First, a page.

Jennifer Lopez Shares How Her Kids 'Saved' Her

Jennifer Lopez kidsOn the surface, Jennifer Lopez is an American success story. Raised by a poor family that scrimped and saved to send their three girls to Catholic school, Lopez has worked her way to a successful singing and acting career, producer credits, and a net worth said to be in the ballpark of $315 million. But Lopez is the first one to say she's made mistakes, and she's determined to make sure son Max and daughter Emme don't make the same ones.

In her new memoir, True Love, Lopez credits her now 6-year-old twins with saving her life, even as she reveals a paralyzing lack of self-esteem that dragged her through three marriages and subsequent divorces and a very public broken engagement from actor Ben Affleck. What was missing all those years?

Advertisement

Turns out it was love ... but not the romantic kind.

The Stir sat down with Lopez to find out how loving her children helped her even as she divorced their father, Marc Anthony, what kind of kids she hopes she's raising, and why she's not a "hoverer" as a mom.

On why she says her kids "saved" her:
I waited a long time to have children -- it really changed my whole perspective on love, life, the world, and made me a better person. It helped me grow.

They made me re-examine life and love. Because I love them so much, because of the unconditional feeling you have for a child, because of the feeling I had for my children when they were born immediately -- and how I wanted to protect them and take care of them -- it showed me what love should feel like, what it's like in its purest form.

More From The Stir: Alyssa Milano on 'Project Runway,' Helicopter Moms & Having 2 Kids

That made me re-examine some of the relationships in my life and what I had been doing for a very long time and what I had been accepting as true love. They made me realize if I didn't take care of myself and love myself in the way that I love them, then how could I ever have a great relationship? You have to love yourself before you can share that with somebody else.

On finding strength as a single mom:
It's not that you don't want their dad in their life. You do, but you just want to feel like it's not that you're not enough. You ARE. You can be whole on your own.

On not letting her kids make her mistakes:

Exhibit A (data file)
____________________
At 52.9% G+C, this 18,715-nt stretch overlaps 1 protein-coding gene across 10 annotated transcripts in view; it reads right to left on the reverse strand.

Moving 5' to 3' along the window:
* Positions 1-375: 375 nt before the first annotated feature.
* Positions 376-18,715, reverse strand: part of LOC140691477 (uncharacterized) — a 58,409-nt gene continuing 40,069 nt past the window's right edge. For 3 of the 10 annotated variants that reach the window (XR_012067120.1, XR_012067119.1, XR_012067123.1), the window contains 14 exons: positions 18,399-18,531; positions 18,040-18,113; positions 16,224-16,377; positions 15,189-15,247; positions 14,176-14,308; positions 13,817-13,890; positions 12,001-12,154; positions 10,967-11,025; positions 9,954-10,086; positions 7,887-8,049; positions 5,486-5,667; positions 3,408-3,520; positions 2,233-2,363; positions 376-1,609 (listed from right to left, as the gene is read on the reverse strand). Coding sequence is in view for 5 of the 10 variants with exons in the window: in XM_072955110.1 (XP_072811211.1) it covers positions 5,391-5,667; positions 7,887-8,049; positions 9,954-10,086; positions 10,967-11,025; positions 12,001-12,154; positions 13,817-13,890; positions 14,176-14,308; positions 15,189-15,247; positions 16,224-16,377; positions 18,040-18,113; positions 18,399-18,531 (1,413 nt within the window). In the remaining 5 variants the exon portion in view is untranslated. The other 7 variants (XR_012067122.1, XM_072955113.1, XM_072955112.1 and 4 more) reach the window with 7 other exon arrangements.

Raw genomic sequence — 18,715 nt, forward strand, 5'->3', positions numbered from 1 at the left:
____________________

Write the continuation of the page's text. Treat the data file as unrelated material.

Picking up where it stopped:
I want to give them a sense of self, that they're good on their own, no matter what, that whoever comes along is supposed to add to their love and happiness that already exists inside of them. That's my main goal as a mom.

That's what I struggled with, that's what I learned in my 40s. I want them to know it from now.

On what kind of mom she is:
I'm just a very loving mom who wants them to be aware of the world around them. I want to teach them by example. I work hard; you have to work hard. 

I try to be charitable, so they know they have to be charitable because they're growing up more privileged than I was. I want them to be loving, I want them to be generous, I want them to be kind.

True Love Jennifer LopezI want to raise a good man who respects women in my son. I want to raise a woman who's independent and her own keeper but still capable of sharing that love when the right person comes along and knows how to treat her.

I'm not a hoverer. Obviously I work a lot, so I have to kind of let go. Sometimes I worry about the silly things -- I was telling my nanny a few days ago, "Just watch that they don't hit their heads! Max is doing the jumping thing now."

I'm awake thinking, GOD, I hope he doesn't bang his head! But you have to kind of let go and say, "I know they're going to be OK, everything's going to be fine." You have to believe and have faith that they have angels too.

On not letting her daughter be affected by how the media focuses on Mom's body:
When I grew up, I grew up with a bunch of Puerto Rican women, so our bodies were what they were. There was never any shame in anything. I noticed that about my mom. It was always, "This one has a big butt," or "This one's chunky," but nothing was ever talked about in a negative way.

Fat wasn't bad. Skinny wasn't bad. It was all fine.

I think that's how you have to be -- not put ideas in their head of what's better than the other, just "you're fine." Just be healthy, take care of yourself.

I'm more worried about her eating right, knowing what it is to eat healthy, knowing what it is to take care of yourself and exercise and not be caught behind a computer. Be very well balanced is more my focus with her. I know she will have influences in the outside world, like people picking her apart, but hopefully she'll be like me, because of how I was raised, that stuff doesn't bother me.

I know that I'm more than that, and I hope to give her that sense right now.

On what she hopes her kids see when they look back at her book and her life:
They help make me better. Their love saved me and they understand that last line in the book, that's the key to life. That's one of the major things you need to know. If you love yourself, you'll be able to take good care of yourself. That's all I want for them: when I can't take care of them anymore, they take care of themselves, that they love themselves enough to take care of themselves and that they helped teach me that.

What mistakes from your past are you working to prevent your kids from repeating? 

 

Images via Ana Carballosa; Penguin Random House

Read More >